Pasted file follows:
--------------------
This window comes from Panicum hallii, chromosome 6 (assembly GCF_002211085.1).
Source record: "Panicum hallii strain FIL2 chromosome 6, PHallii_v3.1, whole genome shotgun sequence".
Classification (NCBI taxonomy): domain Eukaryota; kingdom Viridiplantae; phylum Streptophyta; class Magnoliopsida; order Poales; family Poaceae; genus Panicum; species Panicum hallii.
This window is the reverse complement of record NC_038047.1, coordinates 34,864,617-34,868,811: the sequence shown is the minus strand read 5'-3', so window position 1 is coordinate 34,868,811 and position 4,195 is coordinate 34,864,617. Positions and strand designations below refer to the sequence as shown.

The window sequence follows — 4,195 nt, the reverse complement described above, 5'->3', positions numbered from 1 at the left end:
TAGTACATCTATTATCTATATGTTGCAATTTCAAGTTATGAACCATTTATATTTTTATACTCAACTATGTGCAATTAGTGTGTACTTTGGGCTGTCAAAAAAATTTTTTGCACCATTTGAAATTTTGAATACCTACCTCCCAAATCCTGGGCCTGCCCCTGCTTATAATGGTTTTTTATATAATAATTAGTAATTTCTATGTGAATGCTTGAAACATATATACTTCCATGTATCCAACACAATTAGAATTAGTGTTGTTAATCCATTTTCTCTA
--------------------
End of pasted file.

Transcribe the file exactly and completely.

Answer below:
This window comes from Panicum hallii, chromosome 6 (assembly GCF_002211085.1).
Source record: "Panicum hallii strain FIL2 chromosome 6, PHallii_v3.1, whole genome shotgun sequence".
Classification (NCBI taxonomy): domain Eukaryota; kingdom Viridiplantae; phylum Streptophyta; class Magnoliopsida; order Poales; family Poaceae; genus Panicum; species Panicum hallii.
This window is the reverse complement of record NC_038047.1, coordinates 34,864,617-34,868,811: the sequence shown is the minus strand read 5'-3', so window position 1 is coordinate 34,868,811 and position 4,195 is coordinate 34,864,617. Positions and strand designations below refer to the sequence as shown.

The window sequence follows — 4,195 nt, the reverse complement described above, 5'->3', positions numbered from 1 at the left end:
TAGTACATCTATTATCTATATGTTGCAATTTCAAGTTATGAACCATTTATATTTTTATACTCAACTATGTGCAATTAGTGTGTACTTTGGGCTGTCAAAAAAATTTTTTGCACCATTTGAAATTTTGAATACCTACCTCCCAAATCCTGGGCCTGCCCCTGCTTATAATGGTTTTTTATATAATAATTAGTAATTTCTATGTGAATGCTTGAAACATATATACTTCCATGTATCCAACACAATTAGAATTAGTGTTGTTAATCCATTTTCTCTA